You don’t need to be a bodybuilder to pay close attention to your protein intake. Not all proteins are created equal.
Are your proteins complete or incomplete? Proteins are composed of amino acids -20 of them in total. Non-essential amino acids are ones that your body make, while 9 essential amino acids are ones that you must get from your diet.
Proteins that contain a full set of the essential amino acids are considered “complete” proteins and are particularly effective at maintaining and building muscle tissue, something that is essential with age. Animal products, such as poultry, dairy, eggs, and seafood tend to be complete proteins but there are a handful of plant-based options as well, including soy, quinoa, hemp hearts, buck-wheat and chia seeds. Foods like beans, corn and nuts are “incomplete” since they lack one or more of essential amino acids.
To turn on and maximize protein synthesis in your body, you’ll want all the essential amino acids to be available in enough quantity at most of your meals. You can absolutely get essential amino acids you need from incomplete plant-based proteins as well; you just need to put a little more thought into your meals. You need to combine plant proteins in order to create a “complete” protein. For instance, legumes (beans) supply essential amino acid lysine which is low in many grains. But whole grains provide methionine which is low in many beans and lentils. So, having black bean and brown rice or quinoa salad for lunch will give our body a good dose of complete protein. Complete plant proteins such as quinoa and edamame deliver items fiber and antioxidants not found in steak and chicken.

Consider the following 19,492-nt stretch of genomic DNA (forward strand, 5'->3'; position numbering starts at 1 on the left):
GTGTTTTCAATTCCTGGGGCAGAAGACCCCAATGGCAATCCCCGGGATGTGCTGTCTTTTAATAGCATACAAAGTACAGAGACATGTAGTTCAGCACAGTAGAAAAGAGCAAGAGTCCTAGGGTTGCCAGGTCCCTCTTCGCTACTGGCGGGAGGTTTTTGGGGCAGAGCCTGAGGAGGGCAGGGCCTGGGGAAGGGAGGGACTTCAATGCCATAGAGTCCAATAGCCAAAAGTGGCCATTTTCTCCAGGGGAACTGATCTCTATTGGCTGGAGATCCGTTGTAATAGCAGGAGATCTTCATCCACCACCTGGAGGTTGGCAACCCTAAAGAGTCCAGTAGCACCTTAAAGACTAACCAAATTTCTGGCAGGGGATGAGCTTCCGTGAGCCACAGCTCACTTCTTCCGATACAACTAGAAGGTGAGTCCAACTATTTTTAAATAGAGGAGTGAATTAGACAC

With all this said, don’t fret too much about keeping an eye on our protein intake. If you eat a well-balanced diet that finds room for a variety of whole food based complete and incomplete proteins during the day, you should get all the amino acids that you require without needing to spike your oatmeal with protein powder.
Few nutrients are as important as protein. If you don’t get enough through your diet, your health and body will suffer.
The DRI (Dietary Reference Intake) is 0.8 grams of protein per kilogram of body weight, or 0.36 grams per pound.
This amounts to:
56 grams per day for average sedentary man.
46 grams per day for the average sedentary women.
The right amount of protein for any one depends on their activity, age, muscle mass, physique goals and current state of health.
Eating protein can increase the number of calories you burn by boosting your metabolic rate and reducing your appetite. Protein at around 25-30-% of total daily calories will boost metabolism up to 80-100 calories per day, compared to low protein diets.
Protein can help you gain muscle. To gain muscle you body must synthesize more muscle protein that it breaks down. If you want a lot of muscle, you need a greater amount of protein (and lift weights). If you want to hold on to the muscle, you may need to increase your protein intake when losing body fat.
A recommendation for gaining muscle is 1 gram of protein per pound of body weight or 2.2 grams of protein per kg.
If you are carrying a lot of body fat, using either your lean mass of your goal weight instead of your total body weight, is a good idea, as it’s mostly your lean mass that determines the about of protein you need.
Older adults should increase their protein needs up to 50% higher than the DRI, or, 0.45 – 0.6 grams per pound. This will prevent osteoporosis and sarcopenia.
If you have any questions about this information or want support with your health goals send me a message or comment below.
To your health,